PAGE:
MONTGOMERY, Ala. (AP) — Mary Boone's family began to lay roots in the Washington Park neighborhood of west Montgomery in the 1940s. Her grandmother purchased her home along Beecher Street and as her children grew, the family's hold on surrounding property increased.

Boone's uncle, John McCree, purchased the home behind his mom's, along Council Street, while Uncle Joe purchased the one next to her's. Boone's grandmother would go on to buy the strip of land across from her and in years to come, a developer would construct four shotgun-style homes on that land, one of which Boone's mom would come to live in.

It is this history that Boone latches onto when explaining her passion for revitalizing Washington Park, now occupied by at least four non-profits trying to bring more opportunity to its residents.

Boone — who's late husband, the Rev. Richard C. Boone, was a noted and revered civil rights activist — is using her birthday as a means to raise money for the opening of the Pathway House. Run by Pastor Ken Austin's Mercy House, the now-renovated home will serve as an adult education center for Washington Park residents. The plan is to offer a variety of services including GED classes, trade school courses, job skill training and more.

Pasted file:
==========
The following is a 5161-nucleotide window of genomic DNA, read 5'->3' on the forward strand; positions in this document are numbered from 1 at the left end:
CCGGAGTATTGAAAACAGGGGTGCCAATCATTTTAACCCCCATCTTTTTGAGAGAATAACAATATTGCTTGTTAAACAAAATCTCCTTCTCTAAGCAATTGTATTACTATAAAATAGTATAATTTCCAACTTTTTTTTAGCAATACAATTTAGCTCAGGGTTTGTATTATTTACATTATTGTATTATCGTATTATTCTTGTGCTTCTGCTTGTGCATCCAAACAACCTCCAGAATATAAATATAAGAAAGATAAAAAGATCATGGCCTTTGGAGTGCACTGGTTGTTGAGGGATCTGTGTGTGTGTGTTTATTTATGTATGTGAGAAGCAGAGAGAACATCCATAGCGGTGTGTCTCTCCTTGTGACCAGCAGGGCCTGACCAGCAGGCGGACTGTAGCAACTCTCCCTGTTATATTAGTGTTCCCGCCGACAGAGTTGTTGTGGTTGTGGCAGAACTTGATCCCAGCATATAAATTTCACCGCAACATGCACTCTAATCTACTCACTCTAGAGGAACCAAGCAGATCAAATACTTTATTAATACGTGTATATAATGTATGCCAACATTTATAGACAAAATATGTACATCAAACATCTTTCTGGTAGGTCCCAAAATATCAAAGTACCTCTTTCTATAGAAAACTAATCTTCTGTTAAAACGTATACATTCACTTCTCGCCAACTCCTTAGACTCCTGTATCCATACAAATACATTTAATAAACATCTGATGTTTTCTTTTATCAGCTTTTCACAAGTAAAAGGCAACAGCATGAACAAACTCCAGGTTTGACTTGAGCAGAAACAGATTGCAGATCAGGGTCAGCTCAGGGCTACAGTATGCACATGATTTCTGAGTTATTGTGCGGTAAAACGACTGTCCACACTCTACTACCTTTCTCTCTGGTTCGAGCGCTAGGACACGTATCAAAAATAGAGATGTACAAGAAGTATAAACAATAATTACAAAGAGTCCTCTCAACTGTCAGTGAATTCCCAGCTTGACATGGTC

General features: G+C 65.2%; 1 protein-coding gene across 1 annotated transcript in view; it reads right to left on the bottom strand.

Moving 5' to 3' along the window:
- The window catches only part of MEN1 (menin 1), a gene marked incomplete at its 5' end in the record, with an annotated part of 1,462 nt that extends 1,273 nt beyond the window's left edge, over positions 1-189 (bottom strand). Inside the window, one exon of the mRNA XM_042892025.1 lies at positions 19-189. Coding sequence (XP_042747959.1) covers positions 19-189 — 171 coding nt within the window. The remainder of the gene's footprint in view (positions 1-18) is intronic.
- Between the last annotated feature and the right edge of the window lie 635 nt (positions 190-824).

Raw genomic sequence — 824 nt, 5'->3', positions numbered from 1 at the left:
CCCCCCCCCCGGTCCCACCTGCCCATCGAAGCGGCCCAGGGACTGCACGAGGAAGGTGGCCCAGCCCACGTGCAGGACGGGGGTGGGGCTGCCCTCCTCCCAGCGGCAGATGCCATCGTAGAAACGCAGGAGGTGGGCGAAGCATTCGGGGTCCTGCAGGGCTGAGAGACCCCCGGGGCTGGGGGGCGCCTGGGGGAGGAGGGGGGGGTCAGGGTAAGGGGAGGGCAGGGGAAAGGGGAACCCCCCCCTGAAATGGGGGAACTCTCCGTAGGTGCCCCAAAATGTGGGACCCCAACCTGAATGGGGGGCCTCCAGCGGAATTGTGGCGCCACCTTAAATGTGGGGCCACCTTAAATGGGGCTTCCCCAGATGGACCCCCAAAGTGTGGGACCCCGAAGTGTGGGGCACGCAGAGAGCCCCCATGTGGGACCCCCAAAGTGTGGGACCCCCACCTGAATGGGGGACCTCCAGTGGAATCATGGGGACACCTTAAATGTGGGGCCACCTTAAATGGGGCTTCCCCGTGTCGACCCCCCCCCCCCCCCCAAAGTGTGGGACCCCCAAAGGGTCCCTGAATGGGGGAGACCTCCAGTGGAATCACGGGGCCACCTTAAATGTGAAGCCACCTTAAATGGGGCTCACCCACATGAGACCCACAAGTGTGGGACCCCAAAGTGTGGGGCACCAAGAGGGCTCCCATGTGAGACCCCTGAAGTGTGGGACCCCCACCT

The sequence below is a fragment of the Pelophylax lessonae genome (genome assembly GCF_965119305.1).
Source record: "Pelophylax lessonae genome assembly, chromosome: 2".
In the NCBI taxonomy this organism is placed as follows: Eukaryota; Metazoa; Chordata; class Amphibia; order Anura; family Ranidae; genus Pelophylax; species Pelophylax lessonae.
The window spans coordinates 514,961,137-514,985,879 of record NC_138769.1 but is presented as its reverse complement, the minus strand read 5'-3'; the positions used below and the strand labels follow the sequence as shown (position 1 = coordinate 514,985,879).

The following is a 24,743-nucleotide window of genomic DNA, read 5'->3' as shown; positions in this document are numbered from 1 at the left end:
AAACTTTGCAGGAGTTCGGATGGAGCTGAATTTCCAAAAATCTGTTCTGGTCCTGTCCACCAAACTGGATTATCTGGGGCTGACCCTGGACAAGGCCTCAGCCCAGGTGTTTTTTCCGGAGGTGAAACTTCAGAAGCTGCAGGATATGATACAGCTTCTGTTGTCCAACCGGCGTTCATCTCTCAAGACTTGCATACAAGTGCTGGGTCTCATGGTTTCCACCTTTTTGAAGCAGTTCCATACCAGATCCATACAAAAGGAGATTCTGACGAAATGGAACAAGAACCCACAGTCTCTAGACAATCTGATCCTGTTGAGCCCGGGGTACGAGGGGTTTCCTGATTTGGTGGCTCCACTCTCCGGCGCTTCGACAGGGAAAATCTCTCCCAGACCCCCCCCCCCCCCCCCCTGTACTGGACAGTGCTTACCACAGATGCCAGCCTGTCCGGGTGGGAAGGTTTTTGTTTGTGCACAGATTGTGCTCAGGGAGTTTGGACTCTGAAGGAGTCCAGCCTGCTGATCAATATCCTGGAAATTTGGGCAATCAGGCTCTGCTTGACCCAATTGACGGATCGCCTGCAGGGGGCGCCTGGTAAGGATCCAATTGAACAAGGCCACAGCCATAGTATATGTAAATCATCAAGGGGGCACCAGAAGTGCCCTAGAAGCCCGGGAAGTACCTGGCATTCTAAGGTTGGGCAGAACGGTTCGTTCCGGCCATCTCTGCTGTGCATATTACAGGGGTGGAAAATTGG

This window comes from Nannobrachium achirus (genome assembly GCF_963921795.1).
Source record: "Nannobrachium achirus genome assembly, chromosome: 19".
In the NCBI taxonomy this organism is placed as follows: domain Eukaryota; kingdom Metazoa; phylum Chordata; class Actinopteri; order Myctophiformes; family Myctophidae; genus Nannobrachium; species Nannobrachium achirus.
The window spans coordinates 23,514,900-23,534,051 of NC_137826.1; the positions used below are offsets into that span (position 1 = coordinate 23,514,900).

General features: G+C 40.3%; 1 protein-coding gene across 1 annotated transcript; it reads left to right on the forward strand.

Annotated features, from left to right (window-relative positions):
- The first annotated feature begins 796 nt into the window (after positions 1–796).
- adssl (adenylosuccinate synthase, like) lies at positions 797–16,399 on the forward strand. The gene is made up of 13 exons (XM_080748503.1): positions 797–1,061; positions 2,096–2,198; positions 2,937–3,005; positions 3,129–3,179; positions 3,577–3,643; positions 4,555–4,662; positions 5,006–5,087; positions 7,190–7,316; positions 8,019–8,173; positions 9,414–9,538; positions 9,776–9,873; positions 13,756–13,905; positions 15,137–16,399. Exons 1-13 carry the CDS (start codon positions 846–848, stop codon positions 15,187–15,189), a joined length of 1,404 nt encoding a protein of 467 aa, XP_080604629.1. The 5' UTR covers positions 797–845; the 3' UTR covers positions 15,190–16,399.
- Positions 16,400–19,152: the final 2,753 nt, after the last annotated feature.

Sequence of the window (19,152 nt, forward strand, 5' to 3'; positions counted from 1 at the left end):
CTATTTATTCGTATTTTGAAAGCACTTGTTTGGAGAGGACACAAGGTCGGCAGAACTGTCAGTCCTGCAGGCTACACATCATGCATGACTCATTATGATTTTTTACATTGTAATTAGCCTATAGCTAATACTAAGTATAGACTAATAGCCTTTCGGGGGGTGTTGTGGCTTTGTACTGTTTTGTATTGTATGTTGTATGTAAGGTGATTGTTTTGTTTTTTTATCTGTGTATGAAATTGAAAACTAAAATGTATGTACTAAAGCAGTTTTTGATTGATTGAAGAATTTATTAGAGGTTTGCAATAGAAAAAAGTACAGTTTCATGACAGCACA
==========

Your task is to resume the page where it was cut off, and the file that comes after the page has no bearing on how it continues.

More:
Beyond her love of that mission, the Pathway House resonates with Boone on a deeper level. It's location is one in which her childhood was spent, inside the home of her Uncle John.

Boone wrote the first check to Mercy House to purchase the home in 2017, and now she's calling on her friends throughout Montgomery to contribute to its opening.

"I want our community to realize that we are moving. We are revitalizing. We are loving on the people in our community and they have a chance, an opportunity, to come in and join us," Boone said.

The event will be Tuesday, Jan. 14 from 5 p.m. to 7 p.m. at the Pathway House, 2437 Council St.

"It's not a birthday party, it’s a birthday purpose," she added.

With renovations complete and technology in place, the funds raised by Boone will go toward the salary of the person hired to organize the programs in the house, Pastor Austin said.

Austin, who founded New Walk of Life Church just a few doors down and opened Mercy House across the street to offer services to those in need, pointed to the importance of Boone's history to the Pathway House's mission.

"This is a house that raised people like Mary Boone in the community ... It means a lot to have roots and know the origin of this place," Austin said.

"He told me he wanted to know the stories of these walls," Boone said of Austin when the house was purchased.

With the Mercy House offering food, showers and clean clothes to those in need within Washington Park, the Pathway House will assist residents in further improving their situations.

To Austin, it's opening, “is a continuation for what we’ve been crying out for.”

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